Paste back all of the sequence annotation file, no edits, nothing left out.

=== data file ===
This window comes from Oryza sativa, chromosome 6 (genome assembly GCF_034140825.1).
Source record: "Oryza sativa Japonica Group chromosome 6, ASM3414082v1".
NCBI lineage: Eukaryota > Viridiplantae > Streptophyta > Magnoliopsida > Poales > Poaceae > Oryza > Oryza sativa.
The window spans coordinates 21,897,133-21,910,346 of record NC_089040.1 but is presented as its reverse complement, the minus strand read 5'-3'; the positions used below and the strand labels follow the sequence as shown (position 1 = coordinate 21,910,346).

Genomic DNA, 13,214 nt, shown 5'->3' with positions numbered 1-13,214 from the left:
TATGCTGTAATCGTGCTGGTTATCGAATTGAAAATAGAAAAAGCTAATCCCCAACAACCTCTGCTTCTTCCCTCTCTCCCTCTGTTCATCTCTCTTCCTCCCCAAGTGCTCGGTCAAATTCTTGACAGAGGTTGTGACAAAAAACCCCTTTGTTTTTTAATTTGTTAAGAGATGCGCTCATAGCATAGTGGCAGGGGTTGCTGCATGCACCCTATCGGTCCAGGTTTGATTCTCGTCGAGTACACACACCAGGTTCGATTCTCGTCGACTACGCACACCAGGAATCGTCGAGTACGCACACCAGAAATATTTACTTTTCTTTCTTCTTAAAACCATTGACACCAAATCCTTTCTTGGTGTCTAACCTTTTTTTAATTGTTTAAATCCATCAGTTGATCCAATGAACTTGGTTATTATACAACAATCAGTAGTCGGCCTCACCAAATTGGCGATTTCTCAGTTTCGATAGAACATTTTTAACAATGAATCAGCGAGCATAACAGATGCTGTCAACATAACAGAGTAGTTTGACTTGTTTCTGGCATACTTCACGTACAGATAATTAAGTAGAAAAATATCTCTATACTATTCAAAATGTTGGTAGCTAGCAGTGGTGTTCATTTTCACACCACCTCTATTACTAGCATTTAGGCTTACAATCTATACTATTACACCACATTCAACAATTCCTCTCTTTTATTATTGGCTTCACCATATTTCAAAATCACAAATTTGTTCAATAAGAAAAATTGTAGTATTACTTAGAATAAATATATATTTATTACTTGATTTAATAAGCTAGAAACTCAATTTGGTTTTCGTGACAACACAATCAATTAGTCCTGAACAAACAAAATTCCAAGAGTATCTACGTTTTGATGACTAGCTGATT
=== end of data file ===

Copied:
This window comes from Oryza sativa, chromosome 6 (genome assembly GCF_034140825.1).
Source record: "Oryza sativa Japonica Group chromosome 6, ASM3414082v1".
NCBI lineage: Eukaryota > Viridiplantae > Streptophyta > Magnoliopsida > Poales > Poaceae > Oryza > Oryza sativa.
The window spans coordinates 21,897,133-21,910,346 of record NC_089040.1 but is presented as its reverse complement, the minus strand read 5'-3'; the positions used below and the strand labels follow the sequence as shown (position 1 = coordinate 21,910,346).

Genomic DNA, 13,214 nt, shown 5'->3' with positions numbered 1-13,214 from the left:
TATGCTGTAATCGTGCTGGTTATCGAATTGAAAATAGAAAAAGCTAATCCCCAACAACCTCTGCTTCTTCCCTCTCTCCCTCTGTTCATCTCTCTTCCTCCCCAAGTGCTCGGTCAAATTCTTGACAGAGGTTGTGACAAAAAACCCCTTTGTTTTTTAATTTGTTAAGAGATGCGCTCATAGCATAGTGGCAGGGGTTGCTGCATGCACCCTATCGGTCCAGGTTTGATTCTCGTCGAGTACACACACCAGGTTCGATTCTCGTCGACTACGCACACCAGGAATCGTCGAGTACGCACACCAGAAATATTTACTTTTCTTTCTTCTTAAAACCATTGACACCAAATCCTTTCTTGGTGTCTAACCTTTTTTTAATTGTTTAAATCCATCAGTTGATCCAATGAACTTGGTTATTATACAACAATCAGTAGTCGGCCTCACCAAATTGGCGATTTCTCAGTTTCGATAGAACATTTTTAACAATGAATCAGCGAGCATAACAGATGCTGTCAACATAACAGAGTAGTTTGACTTGTTTCTGGCATACTTCACGTACAGATAATTAAGTAGAAAAATATCTCTATACTATTCAAAATGTTGGTAGCTAGCAGTGGTGTTCATTTTCACACCACCTCTATTACTAGCATTTAGGCTTACAATCTATACTATTACACCACATTCAACAATTCCTCTCTTTTATTATTGGCTTCACCATATTTCAAAATCACAAATTTGTTCAATAAGAAAAATTGTAGTATTACTTAGAATAAATATATATTTATTACTTGATTTAATAAGCTAGAAACTCAATTTGGTTTTCGTGACAACACAATCAATTAGTCCTGAACAAACAAAATTCCAAGAGTATCTACGTTTTGATGACTAGCTGATT